Accelerate digital transformation with a special focus on digital marketing and new ways to reach customers more effectively.
Improve customer relationship management, reviewing emails and social posts and focusing on ecommerce sales.
Hold virtual tastings in both domestic and export markets. Grandes Vinos partnered with Raúl Igual, winner of the Best Sommelier of Spain contest in 2010 and holder of an Advanced Course of the Court of Master Sommeliers, to conduct detail tastings of 15 wines both in Spanish and English to promote the wines in the different markets and on social media.
Prepare digital menus using QR codes.
Engage in charitable initiatives such as the “Over the Rainbow.” The company also took part on the 0.19 Platform, a fundraising initiative created by the brewing company, Ambar, which aimed to help local bars maintain their employment during COVID-19. As those who were most in danger lived in smaller towns like the Aragón Community.
Maximize online sales through the “Over the Rainbow” philanthropy initiative.
“Over the Rainbow” was one of the largest corporate philanthropy initiatives in Spain and was one of the projects highlighted in El Gran Retro Solidario (#Elgranretosolidario), a virtual gala organized by six Spanish NGOs and held on May 2, 2020. It featured celebrities, including top model Judith Mascó, singers Edurne and Eva Amaral, and television presenters such as Jordi Évole. It streamed live YouTube and social networks.
These types of initiatives underscored how a company like Grandes Vinos could “do well by doing good.” Its CEO believed that “whatever the final amount that we donate to these organizations, we have become a better company because of the project.” There was some preliminary evidence that the “Over the Rainbow” initiative also benefited the company’s financial performance. For example, in comparison to the second quarter of 2019, overall revenue had increased by 5.33 percent due to the increase on prices even though its sales volume had declined by 4.99 percent during Q2 2020. Online sales also spiked during the second quarter of 2020, which might be explained in part by the launch of an exclusive online sale tied to the “Over the Rainbow” charity initiative.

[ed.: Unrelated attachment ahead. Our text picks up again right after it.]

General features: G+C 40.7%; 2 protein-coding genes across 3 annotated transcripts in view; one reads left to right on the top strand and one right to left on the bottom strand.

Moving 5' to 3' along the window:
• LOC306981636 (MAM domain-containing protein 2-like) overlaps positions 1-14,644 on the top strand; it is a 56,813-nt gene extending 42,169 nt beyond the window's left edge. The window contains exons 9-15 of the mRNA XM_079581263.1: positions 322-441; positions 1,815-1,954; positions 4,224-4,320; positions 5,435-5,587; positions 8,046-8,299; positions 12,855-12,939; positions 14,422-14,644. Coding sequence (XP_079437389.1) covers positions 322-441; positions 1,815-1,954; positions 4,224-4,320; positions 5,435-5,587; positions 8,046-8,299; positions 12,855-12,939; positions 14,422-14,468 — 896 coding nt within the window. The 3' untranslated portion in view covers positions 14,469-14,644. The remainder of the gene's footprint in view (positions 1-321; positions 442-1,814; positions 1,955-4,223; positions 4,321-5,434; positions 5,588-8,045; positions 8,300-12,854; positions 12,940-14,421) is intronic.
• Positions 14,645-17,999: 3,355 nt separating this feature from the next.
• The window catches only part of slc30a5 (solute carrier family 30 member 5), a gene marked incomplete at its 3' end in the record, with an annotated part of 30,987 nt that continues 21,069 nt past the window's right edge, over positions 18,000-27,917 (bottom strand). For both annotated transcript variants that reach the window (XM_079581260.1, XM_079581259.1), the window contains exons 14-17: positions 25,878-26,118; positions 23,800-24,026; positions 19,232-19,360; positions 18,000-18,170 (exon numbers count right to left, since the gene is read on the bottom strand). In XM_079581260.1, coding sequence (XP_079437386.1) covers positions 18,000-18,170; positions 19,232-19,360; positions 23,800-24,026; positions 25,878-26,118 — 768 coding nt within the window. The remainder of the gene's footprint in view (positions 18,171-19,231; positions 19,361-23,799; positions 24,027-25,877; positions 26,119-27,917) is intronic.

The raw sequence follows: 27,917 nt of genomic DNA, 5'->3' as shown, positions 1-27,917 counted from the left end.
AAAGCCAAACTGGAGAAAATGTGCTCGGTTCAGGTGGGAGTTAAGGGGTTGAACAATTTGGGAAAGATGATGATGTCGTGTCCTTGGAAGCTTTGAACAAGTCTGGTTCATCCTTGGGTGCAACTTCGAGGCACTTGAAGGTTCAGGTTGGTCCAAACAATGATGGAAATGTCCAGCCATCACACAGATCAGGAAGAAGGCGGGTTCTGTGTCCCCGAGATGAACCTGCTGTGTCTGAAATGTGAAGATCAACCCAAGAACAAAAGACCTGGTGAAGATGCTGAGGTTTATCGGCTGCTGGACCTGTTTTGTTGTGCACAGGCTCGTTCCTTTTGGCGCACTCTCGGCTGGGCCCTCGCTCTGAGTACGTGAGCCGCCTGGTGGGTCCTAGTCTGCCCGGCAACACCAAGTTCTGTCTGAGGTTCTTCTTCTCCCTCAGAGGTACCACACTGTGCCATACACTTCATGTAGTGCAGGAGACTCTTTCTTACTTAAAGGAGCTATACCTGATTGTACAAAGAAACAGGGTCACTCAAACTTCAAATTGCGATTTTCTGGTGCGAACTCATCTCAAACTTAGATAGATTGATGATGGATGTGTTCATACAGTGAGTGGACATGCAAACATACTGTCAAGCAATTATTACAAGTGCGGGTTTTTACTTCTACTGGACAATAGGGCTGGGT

This case study analyzed the ways in which Grandes Vinos responded to COVID-19, helping its community in the process and adapting its business practices to a new reality. The “Over the Rainbow” initiative entailed the philanthropic contributions to charitable healthcare-related causes by the Grandes Vinos cooperative enterprise. Through this initiative, Grandes Vinos was focused on helping to improve society and stakeholders while at the same time sustaining its own profitability. The health crisis had shown the world the importance of taking all steps possible to fight the pandemic, including corporate philanthropic actions. There were thousands of examples of solidarity efforts such as Grandes Vinos’ “Over the Rainbow” initiative. Now, more than ever, we needed the dreams we dream to come true, and this was more likely to happen when firms focused their philanthropic activities on those processes and activities that they perform best.